It seems Apple will definitely charge $5 for enabling the draft-802.11n feature on Intel-based Macs due to a requirement in US law. It turns out that it's all to do with Enron. Oh, and Apple being too secretive.
So how do we know Apple will levy the charge? Steve Jobs said so. A reader of US-blog Wi-Fi Networking News emailed him to ask if the rumour was true. Jobs replied to the mail and said, minimally: "It's the law." It's not unusual for Jobs to reply to a random email - he has done so previously to emails from our sister magazine MacFormat .
The US Sarbanes-Oxley Act means that a vendor isn't allowed to activate an extra function after a product has been bought. It's one of those bizarre accounting things. As the product will have an extra feature, companies are only able to recognise revenue from it after the feature has been enabled. Still with us?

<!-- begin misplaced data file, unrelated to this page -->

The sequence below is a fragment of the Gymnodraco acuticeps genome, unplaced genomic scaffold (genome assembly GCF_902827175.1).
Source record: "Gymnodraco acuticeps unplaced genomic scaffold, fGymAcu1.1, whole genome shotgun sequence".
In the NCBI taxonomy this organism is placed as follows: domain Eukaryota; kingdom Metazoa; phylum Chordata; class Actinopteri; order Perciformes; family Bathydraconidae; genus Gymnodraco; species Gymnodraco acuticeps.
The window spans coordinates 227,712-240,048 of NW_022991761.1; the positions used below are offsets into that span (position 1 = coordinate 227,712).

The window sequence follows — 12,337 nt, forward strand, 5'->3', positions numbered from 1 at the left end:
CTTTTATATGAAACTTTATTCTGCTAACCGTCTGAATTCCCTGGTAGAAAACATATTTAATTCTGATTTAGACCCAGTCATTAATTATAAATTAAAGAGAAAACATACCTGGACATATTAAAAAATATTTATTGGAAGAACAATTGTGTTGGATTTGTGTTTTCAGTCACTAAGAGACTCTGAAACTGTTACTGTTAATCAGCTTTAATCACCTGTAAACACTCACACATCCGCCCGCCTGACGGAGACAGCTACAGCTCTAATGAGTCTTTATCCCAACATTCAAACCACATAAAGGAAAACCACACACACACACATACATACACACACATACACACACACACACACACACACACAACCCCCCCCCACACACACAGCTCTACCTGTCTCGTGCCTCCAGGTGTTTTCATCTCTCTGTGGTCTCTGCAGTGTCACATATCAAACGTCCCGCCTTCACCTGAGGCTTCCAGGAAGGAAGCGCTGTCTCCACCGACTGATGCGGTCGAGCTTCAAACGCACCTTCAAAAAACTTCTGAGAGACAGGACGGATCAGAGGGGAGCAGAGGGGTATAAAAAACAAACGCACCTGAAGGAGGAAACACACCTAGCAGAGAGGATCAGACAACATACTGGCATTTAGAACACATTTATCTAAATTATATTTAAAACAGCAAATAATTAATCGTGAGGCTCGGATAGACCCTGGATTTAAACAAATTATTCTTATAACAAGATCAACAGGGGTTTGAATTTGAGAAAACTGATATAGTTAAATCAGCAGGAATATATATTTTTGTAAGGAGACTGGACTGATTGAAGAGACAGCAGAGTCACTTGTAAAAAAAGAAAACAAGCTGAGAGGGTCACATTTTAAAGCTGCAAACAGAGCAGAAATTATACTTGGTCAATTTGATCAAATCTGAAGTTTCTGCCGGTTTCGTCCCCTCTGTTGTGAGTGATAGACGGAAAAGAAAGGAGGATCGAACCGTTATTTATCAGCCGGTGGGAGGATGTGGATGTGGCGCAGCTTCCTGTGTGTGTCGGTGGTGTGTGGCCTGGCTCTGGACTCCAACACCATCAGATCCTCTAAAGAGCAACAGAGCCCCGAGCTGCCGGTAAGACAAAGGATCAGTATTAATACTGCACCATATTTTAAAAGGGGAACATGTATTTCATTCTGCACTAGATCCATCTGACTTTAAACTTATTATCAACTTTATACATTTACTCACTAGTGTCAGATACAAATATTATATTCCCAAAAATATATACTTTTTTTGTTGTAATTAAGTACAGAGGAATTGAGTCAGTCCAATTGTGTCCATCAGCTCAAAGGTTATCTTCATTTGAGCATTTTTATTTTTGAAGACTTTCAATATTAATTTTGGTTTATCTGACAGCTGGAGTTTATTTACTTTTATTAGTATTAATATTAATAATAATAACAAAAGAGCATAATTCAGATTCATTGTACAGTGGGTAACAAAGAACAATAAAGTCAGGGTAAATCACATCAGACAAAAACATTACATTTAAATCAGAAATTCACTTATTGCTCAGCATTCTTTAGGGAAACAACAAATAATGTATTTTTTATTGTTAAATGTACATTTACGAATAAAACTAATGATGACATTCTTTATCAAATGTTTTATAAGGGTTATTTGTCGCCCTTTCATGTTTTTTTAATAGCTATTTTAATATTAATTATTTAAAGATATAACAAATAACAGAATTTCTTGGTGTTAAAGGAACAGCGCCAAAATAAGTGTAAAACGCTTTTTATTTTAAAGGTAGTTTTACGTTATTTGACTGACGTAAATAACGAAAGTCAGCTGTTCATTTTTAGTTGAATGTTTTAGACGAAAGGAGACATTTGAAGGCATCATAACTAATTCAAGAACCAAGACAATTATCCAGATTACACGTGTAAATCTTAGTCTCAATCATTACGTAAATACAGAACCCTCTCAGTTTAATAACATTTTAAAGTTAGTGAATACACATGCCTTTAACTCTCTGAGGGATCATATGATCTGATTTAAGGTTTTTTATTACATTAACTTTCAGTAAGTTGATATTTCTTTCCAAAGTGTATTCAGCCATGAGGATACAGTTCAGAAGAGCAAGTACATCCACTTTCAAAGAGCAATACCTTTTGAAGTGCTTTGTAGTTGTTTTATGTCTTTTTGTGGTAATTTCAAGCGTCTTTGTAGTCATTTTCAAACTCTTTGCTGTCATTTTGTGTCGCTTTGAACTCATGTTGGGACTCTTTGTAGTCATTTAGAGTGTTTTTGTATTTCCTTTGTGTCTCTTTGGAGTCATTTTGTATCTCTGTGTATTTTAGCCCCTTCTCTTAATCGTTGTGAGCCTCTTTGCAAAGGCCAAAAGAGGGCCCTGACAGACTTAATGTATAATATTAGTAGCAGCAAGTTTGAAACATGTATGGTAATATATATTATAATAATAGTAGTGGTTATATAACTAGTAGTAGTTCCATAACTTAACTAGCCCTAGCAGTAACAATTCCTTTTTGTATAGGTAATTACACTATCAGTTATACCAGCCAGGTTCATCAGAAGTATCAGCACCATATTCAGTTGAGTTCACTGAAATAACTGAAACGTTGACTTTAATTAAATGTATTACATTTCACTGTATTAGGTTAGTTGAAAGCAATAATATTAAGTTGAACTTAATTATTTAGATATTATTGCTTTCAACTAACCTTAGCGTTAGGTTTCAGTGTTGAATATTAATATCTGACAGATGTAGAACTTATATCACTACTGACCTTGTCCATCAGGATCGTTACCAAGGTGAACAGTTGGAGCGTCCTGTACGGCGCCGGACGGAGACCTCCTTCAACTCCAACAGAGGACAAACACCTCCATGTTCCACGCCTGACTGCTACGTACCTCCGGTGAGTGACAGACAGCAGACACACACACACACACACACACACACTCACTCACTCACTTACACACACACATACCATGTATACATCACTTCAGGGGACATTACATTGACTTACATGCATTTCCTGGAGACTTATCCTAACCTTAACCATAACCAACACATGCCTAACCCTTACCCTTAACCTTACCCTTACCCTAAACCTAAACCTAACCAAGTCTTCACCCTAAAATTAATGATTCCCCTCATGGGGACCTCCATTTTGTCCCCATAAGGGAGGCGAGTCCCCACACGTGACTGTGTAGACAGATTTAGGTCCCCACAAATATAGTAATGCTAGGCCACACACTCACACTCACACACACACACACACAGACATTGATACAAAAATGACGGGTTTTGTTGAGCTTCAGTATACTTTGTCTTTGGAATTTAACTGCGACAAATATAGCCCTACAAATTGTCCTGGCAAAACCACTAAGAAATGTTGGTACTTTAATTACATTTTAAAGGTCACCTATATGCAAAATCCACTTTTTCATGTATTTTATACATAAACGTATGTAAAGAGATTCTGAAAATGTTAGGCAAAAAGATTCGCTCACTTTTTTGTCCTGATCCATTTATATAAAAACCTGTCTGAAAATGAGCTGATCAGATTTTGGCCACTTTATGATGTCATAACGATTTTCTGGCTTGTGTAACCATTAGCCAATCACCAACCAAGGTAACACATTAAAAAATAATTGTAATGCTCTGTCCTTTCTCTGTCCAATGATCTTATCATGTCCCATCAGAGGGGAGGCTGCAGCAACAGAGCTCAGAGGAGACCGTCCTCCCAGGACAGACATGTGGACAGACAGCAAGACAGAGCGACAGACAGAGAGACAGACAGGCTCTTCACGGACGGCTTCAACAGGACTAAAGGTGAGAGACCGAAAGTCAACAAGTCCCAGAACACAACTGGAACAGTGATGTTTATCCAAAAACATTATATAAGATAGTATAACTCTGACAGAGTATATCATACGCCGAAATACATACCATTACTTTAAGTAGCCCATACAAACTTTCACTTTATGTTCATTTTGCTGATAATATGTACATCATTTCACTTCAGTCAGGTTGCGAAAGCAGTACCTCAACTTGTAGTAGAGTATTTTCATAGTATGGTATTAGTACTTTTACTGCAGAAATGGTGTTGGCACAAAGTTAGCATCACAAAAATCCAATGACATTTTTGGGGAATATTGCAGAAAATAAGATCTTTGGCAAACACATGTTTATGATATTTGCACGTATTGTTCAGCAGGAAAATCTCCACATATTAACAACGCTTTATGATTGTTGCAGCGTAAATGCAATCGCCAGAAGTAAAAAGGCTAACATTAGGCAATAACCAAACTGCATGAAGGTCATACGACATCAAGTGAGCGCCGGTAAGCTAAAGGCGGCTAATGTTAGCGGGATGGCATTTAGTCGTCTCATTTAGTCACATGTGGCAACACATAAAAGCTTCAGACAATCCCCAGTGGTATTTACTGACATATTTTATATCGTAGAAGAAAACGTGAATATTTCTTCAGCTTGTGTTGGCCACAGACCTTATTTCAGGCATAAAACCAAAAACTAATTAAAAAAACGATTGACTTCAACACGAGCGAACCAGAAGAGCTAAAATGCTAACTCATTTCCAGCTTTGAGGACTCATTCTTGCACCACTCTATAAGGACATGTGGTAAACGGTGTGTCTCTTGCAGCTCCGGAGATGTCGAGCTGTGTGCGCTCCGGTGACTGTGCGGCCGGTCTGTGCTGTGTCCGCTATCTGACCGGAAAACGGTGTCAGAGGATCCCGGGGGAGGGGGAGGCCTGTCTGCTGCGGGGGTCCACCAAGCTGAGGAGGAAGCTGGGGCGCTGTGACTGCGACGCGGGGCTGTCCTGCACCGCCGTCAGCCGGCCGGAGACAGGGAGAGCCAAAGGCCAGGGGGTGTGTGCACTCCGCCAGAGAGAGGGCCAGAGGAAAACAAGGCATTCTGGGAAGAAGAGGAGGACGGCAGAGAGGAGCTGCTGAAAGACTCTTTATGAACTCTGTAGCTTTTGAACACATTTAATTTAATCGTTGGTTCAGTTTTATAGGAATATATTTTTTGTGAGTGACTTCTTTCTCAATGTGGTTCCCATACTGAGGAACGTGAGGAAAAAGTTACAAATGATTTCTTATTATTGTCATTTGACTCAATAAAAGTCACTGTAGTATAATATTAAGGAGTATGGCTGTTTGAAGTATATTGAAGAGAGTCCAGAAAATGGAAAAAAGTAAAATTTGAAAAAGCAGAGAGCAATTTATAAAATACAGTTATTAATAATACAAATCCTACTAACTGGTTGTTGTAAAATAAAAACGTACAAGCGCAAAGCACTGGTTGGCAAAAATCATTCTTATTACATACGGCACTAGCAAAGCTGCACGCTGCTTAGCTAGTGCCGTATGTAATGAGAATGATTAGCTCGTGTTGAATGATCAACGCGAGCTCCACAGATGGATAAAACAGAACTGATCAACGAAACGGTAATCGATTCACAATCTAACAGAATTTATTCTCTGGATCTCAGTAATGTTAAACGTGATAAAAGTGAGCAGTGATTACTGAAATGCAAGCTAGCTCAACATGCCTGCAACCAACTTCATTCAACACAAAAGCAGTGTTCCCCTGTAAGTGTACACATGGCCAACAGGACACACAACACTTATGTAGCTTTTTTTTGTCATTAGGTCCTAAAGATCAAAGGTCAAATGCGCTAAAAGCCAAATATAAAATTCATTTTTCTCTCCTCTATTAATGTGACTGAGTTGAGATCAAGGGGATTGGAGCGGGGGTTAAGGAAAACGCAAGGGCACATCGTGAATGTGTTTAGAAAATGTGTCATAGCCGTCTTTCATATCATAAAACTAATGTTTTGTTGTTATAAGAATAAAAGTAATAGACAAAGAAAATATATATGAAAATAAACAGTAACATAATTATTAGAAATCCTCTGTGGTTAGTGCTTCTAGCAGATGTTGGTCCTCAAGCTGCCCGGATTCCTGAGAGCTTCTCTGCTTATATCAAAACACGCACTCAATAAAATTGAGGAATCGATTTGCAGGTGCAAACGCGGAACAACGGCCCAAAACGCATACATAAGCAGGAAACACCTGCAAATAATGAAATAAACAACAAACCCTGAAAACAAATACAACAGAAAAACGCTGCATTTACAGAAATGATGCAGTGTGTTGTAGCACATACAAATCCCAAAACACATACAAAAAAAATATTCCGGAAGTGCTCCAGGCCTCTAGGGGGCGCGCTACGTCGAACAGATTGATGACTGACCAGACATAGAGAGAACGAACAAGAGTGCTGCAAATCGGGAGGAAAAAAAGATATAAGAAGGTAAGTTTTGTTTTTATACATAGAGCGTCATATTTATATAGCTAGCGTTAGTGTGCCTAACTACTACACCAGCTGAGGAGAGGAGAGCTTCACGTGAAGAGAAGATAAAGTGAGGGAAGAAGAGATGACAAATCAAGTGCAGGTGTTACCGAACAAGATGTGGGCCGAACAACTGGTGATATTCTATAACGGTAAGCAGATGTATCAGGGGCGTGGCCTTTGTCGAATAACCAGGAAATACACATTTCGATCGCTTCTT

You'd have thought it was an archaic act. But it isn't. It was signed off by George W. Bush in 2002, as a subsequence of the Enron collapse.
This gets better, doesn't it?
If you want to read all the boring stuff about the act, see Wikipedia . For us, what it boils down to is that if Apple had admitted the Macs were draft-802.11n capable in the first place, it wouldn't have the problem. And wouldn't have to levvy the $5 charge.
However, if you buy the draft-802.11n Airport Extreme Base Station from Apple, you'll get the patch on the included CD.
We're waiting to hear from Apple exactly how much this will cost UK users, but heaven forbid if the patch should escape from the Airport Extreme disc onto the web.
Not all Intel-based Macs have the new chip, but 802.11n support does show clearly in the System Profiler if it's there.